Spring is on the way. Really! Despite the chilly weather and occasional snow dump, the second half of March invariably brings on scientific-sounding descriptions of something called the vernal equinox, the day when daytime and nighttime are finally equal. It marks the time when daylight starts lasting longer, nights get shorter, and (eventually) warm weather returns to our fair land.
What is rarely discussed, though, is why. Why should the Earth's axis tilt in such a way to create varying seasons? Why are seasons so predictable, year after year after year? Do other planets have similar cycles? Will our pattern ever change?
To answer these questions, we have to go back to the REAL first day of spring, or at least the first spring we would recognize as such. We have to go back around four and a half billion years to our planet's early history, a time when we orbited our Sun without a companion, lonely and alone.
The Earth was a different world then, glowing hot and battered by collisions with asteroids, comets, and all manner of rocky and icy junk flying about the early solar system. A huge asteroid would careen into our planet and a molten pool of rock would form all around the wound, then slowly cool until the next collision occurred. It was a hot, hellish, unrecognizable world. Yet it was the world that would become our home.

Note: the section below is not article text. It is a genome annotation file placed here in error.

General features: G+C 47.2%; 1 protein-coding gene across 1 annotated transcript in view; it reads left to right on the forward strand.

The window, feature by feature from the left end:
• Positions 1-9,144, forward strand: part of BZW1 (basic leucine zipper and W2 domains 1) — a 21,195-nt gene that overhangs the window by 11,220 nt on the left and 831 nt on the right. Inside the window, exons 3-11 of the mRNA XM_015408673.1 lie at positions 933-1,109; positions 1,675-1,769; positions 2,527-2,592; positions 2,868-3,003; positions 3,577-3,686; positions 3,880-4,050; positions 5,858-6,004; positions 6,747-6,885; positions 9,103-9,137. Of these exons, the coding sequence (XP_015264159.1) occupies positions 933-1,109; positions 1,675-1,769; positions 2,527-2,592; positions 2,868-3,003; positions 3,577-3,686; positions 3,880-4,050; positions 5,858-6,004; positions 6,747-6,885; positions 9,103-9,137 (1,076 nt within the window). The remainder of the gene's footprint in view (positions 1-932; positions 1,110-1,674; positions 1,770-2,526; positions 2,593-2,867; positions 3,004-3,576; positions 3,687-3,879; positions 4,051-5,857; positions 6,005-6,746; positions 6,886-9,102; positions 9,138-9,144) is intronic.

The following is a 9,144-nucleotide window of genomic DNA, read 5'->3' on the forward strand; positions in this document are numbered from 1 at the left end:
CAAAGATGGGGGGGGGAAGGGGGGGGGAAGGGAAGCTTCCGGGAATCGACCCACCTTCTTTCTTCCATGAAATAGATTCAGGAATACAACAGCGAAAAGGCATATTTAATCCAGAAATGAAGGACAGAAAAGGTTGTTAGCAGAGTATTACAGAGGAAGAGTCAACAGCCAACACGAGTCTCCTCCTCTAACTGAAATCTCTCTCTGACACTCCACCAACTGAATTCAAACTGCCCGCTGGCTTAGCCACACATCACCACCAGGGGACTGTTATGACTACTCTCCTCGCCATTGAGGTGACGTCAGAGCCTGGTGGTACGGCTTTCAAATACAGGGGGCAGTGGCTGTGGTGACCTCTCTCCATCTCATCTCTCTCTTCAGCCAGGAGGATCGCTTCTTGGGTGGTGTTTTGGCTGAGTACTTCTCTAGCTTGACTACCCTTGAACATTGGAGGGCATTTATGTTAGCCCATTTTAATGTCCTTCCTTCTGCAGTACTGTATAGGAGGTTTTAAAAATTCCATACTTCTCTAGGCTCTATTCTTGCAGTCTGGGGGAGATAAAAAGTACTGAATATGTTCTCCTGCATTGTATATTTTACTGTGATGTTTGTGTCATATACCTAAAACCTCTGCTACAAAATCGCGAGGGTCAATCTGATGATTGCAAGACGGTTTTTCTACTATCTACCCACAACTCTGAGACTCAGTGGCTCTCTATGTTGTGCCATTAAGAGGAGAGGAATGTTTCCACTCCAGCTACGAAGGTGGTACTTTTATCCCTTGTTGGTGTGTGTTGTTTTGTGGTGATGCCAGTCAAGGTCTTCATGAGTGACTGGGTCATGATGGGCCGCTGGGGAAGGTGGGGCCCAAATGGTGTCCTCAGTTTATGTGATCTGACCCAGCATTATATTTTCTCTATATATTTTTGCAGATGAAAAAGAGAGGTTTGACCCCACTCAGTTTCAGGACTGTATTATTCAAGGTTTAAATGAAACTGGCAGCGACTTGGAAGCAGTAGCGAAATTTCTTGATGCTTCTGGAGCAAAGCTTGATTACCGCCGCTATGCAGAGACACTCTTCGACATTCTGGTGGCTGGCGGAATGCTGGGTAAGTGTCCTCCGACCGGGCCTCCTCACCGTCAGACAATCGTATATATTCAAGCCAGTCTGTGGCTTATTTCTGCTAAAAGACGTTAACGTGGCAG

One day on this hot and unfamiliar planet, something deeply profound and nearly catastrophic happened. Our world was hit, not by a bit of space junk the size of a city, but rather by another world.
This interloping planet, named Theia, was perhaps the size of Mars, perhaps even larger. Its impact nearly ripped the Earth apart. But by chance this monster collision was at just the right angle to produce a shower of debris in the Earth's vicinity. That debris, in time, coalesced to form our Moon.
The collision also did something else. It knocked the Earth over on its side, resulting in a spinning planet with a tilt of just about 23 degrees from vertical. Why does this matter? It is just this tilt that produces our seasons. As the Earth orbits the Sun, first the northern and then the southern half receive more direct sunlight, resulting in more daylight and warmer temperatures. We call this time summer. When our hemisphere is tilted away from our star, we experience our darker, colder winters. At the two halfway points of the Earth's yearly trip round the Sun, we celebrate the first day of spring (the vernal equinox, if you want to get technical) and the first day of fall (the autumnal equinox).
But the connection goes much deeper even than that. Mars, with no large moon in orbit, has an axis tilt almost the same as our Earth's. But this is just an accident of history; Mars's tilt changes over time as the planet wobbles through space and is tugged by other passing worlds. Earlier and later in history, Mars' tilt was and will be be very different from Earth's, wreaking havoc with seasons on the Red Planet.
Earth, on the other hand, has a large Moon that orbits relatively nearby. That big, nearby Moon has kept the Earth's axis tilt stable for billions of years, giving us (you guessed it) regular seasons, year after year after year.
So as you celebrate this year's vernal equinox, take a moment to thank the Moon, whose violent birth and everyday gentle tug makes springtime possible.
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